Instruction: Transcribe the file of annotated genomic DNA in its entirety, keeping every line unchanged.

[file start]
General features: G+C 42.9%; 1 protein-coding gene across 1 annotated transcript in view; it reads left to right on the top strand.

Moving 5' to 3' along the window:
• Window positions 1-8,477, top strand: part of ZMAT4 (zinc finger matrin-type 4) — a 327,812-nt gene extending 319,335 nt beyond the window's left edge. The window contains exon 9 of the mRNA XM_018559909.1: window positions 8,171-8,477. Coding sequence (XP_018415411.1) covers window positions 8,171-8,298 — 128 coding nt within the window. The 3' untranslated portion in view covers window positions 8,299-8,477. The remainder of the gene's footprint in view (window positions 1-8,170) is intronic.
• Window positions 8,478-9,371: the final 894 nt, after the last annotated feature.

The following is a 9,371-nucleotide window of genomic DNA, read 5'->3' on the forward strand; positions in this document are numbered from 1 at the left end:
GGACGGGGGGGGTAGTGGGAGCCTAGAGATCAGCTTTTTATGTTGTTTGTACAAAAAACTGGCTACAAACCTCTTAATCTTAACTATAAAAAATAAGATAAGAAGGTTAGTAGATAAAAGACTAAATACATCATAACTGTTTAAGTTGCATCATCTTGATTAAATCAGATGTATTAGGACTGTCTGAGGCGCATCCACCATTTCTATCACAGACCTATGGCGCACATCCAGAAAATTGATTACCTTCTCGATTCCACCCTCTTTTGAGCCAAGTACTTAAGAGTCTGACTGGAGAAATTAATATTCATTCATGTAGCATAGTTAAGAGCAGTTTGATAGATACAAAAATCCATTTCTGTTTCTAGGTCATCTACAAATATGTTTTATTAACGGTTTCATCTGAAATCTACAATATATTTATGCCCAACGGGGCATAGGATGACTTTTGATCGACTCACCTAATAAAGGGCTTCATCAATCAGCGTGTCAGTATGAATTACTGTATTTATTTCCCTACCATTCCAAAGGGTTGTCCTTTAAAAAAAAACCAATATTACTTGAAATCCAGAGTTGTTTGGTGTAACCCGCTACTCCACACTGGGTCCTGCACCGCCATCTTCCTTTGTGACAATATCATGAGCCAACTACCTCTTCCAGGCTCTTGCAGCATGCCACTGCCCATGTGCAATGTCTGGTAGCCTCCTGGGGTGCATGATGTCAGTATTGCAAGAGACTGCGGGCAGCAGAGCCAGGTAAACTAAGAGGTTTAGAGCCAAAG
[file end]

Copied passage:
General features: G+C 42.9%; 1 protein-coding gene across 1 annotated transcript in view; it reads left to right on the top strand.

Moving 5' to 3' along the window:
• Window positions 1-8,477, top strand: part of ZMAT4 (zinc finger matrin-type 4) — a 327,812-nt gene extending 319,335 nt beyond the window's left edge. The window contains exon 9 of the mRNA XM_018559909.1: window positions 8,171-8,477. Coding sequence (XP_018415411.1) covers window positions 8,171-8,298 — 128 coding nt within the window. The 3' untranslated portion in view covers window positions 8,299-8,477. The remainder of the gene's footprint in view (window positions 1-8,170) is intronic.
• Window positions 8,478-9,371: the final 894 nt, after the last annotated feature.

The following is a 9,371-nucleotide window of genomic DNA, read 5'->3' on the forward strand; positions in this document are numbered from 1 at the left end:
GGACGGGGGGGGTAGTGGGAGCCTAGAGATCAGCTTTTTATGTTGTTTGTACAAAAAACTGGCTACAAACCTCTTAATCTTAACTATAAAAAATAAGATAAGAAGGTTAGTAGATAAAAGACTAAATACATCATAACTGTTTAAGTTGCATCATCTTGATTAAATCAGATGTATTAGGACTGTCTGAGGCGCATCCACCATTTCTATCACAGACCTATGGCGCACATCCAGAAAATTGATTACCTTCTCGATTCCACCCTCTTTTGAGCCAAGTACTTAAGAGTCTGACTGGAGAAATTAATATTCATTCATGTAGCATAGTTAAGAGCAGTTTGATAGATACAAAAATCCATTTCTGTTTCTAGGTCATCTACAAATATGTTTTATTAACGGTTTCATCTGAAATCTACAATATATTTATGCCCAACGGGGCATAGGATGACTTTTGATCGACTCACCTAATAAAGGGCTTCATCAATCAGCGTGTCAGTATGAATTACTGTATTTATTTCCCTACCATTCCAAAGGGTTGTCCTTTAAAAAAAAACCAATATTACTTGAAATCCAGAGTTGTTTGGTGTAACCCGCTACTCCACACTGGGTCCTGCACCGCCATCTTCCTTTGTGACAATATCATGAGCCAACTACCTCTTCCAGGCTCTTGCAGCATGCCACTGCCCATGTGCAATGTCTGGTAGCCTCCTGGGGTGCATGATGTCAGTATTGCAAGAGACTGCGGGCAGCAGAGCCAGGTAAACTAAGAGGTTTAGAGCCAAAG